NEW YORK (Billboard) - The New York Giants weren’t the only ones to come away from Super Bowl XLII with a storybook ending. Artists who were tied to the game through live performance or inclusion in advertisements also notched impressive victories, especially on the digital front.
Leading the charge, perhaps unsurprisingly: halftime show stars Tom Petty & the Heartbreakers, who performed four of their best-known songs in a well-received 12-minute set. With more than 97 million viewers tuned in to the game — the most in Super Bowl history — Petty and his band dominated the ultimate platform for reaching consumers.
This week the group finds itself at the summit of Billboard’s Top Pop Catalog chart with its “Greatest Hits,” which shot up 196 percent in the week following the Super Bowl with sales of 33,000, according to Nielsen SoundScan. The band’s “Anthology: Through the Years” jumped 240 percent to 7,000, taking the No. 6 spot on the same chart.
But that’s just the tip of the iceberg. Petty collects his biggest trophy this week for halftime show entry “Free Fallin”‘: The track shifted 63,000 digital copies, a gain of 305 percent, and bows at No. 10 on Hot Digital Songs. “I Won’t Back Down,” “American Girl” and “Runnin’ Down a Dream,” which made up the rest of Petty’s halftime set, all registered similarly notable climbs in the digital realm.
Mike Davis, executive vice president/general manager of Universal Music Enterprises, which controls Petty’s early catalog, said that advance preparation — especially online — was key to ensuring the best possible sales outcome.
“A huge part of our marketing was online-based,” Davis said. “With big television events, the online aspect is so important because people can see (the performance) happen onscreen and then immediately react and buy it online. With so much music being bought online now anyway, it’s an easy bull’s-eye to market to.”
Davis said iTunes accounted for the most sales of “Greatest Hits” and noted that 12,000 out of the 33,000 units shifted this week (or 36 percent) were digital.
“Greatest Hits” actually broke the top 10 on Top Pop Catalog several weeks before the game, and Davis said those results were “mostly driven by retail and Super Bowl bumpers telling people that Tom Petty would be performing.” In the past 10 weeks, the set climbed the chart 98-83-79-40-34-19-6-6-2-1.
Of course, not all the glory went to the Giants and Petty. An edge-of-your-seat matchup on the field meant viewers stayed glued to their TV screens for the duration of the game, only intensifying the attention already paid to that other major player on Super Sunday: commercial spots.
Although results on the retail side were generally underwhelming, several artists scored big with digital consumers thanks to prominent ad placements.
Haddaway’s 1993 Billboard Hot 100 hit “What Is Love” soundtracked a star-studded Diet Pepsi Max commercial that came in at No. 8 in USA Today’s Super Bowl Ad Meter results, a real-time consumer rating of the ads. The spot, which also earned mostly positive reviews in the media, propelled digital track sales of 22,000 in the week after the game, an increase of 200 percent, and secured the song a No. 68 entry on Hot Digital Songs.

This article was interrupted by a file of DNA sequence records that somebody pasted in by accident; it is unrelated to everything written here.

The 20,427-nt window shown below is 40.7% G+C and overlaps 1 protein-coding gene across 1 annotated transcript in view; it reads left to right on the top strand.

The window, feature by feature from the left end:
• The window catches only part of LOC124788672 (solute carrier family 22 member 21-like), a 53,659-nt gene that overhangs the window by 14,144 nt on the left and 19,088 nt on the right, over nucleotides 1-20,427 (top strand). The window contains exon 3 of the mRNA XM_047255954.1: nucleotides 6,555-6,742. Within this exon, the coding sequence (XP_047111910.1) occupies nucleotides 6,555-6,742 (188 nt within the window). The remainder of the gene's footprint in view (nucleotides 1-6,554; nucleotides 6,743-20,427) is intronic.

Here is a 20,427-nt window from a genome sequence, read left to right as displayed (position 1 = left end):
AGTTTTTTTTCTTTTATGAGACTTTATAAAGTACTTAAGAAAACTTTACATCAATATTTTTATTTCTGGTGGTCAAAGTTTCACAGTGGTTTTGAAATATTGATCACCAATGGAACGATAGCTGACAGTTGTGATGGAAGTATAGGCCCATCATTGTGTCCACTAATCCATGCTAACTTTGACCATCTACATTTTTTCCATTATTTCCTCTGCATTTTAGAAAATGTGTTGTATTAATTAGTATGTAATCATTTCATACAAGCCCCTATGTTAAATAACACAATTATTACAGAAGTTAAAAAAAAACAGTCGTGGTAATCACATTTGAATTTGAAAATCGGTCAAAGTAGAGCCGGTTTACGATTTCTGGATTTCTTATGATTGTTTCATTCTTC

Karin Hartmann of Germany-based Coconut Music, which owns the master recording, said that since the game she’s received offers from U.S. labels “to release the track again” and expects “compilation requests” to rise. She added, “It was a wonderful feeling to see the ad in the Super Bowl.”
But even artists featured in spots that weren’t as well received came away with digital sales wins. Doritos spotlighted “Crash the Super Bowl” contest winner and virtual unknown Kina Grannis in a 60-second ad that had lots of pregame buzz but ultimately fell flat with viewers and industry execs.
The spot, really a segment of a video for the new Grannis single “Message From Your Heart,” finished dead last on the Ad Meter. But Grannis, who won not just the airtime but also a recording contract with Interscope, moved 15,000 downloads of the track this week, a 118 percent increase from the previous week.
The song is also getting early airplay on mainstream top 40 stations in Boston and New Orleans, which helped it break the Pop 100 at No. 93.
The secret to its success? Multiple online promotional touch-points. Grannis and the winning song were promoted on a Doritos microsite for the contest, a related Doritos MySpace page, Grannis’ own Web site and MySpace page, and a Grannis blog dedicated to her participation in the consumer-judged contest. The iTunes page dedicated to the track also provided a detailed background on the contest and its winner.
In contrast, up-and-coming Seattle rock band the Boss Martians, whose “Hey Hey Yeah Yeah” was featured in not one but two eTrade commercials aired during the game (both of which scored big points with consumers), saw little immediate sales impact.
MuSick Records owner/president Art Bourasseau said he only found out the song was going to be used in the spots on the Wednesday before the game. “We rushed to get it up on iTunes as a single by that Friday evening,” he said, “but we’ve only promoted it on the band’s MySpace page.”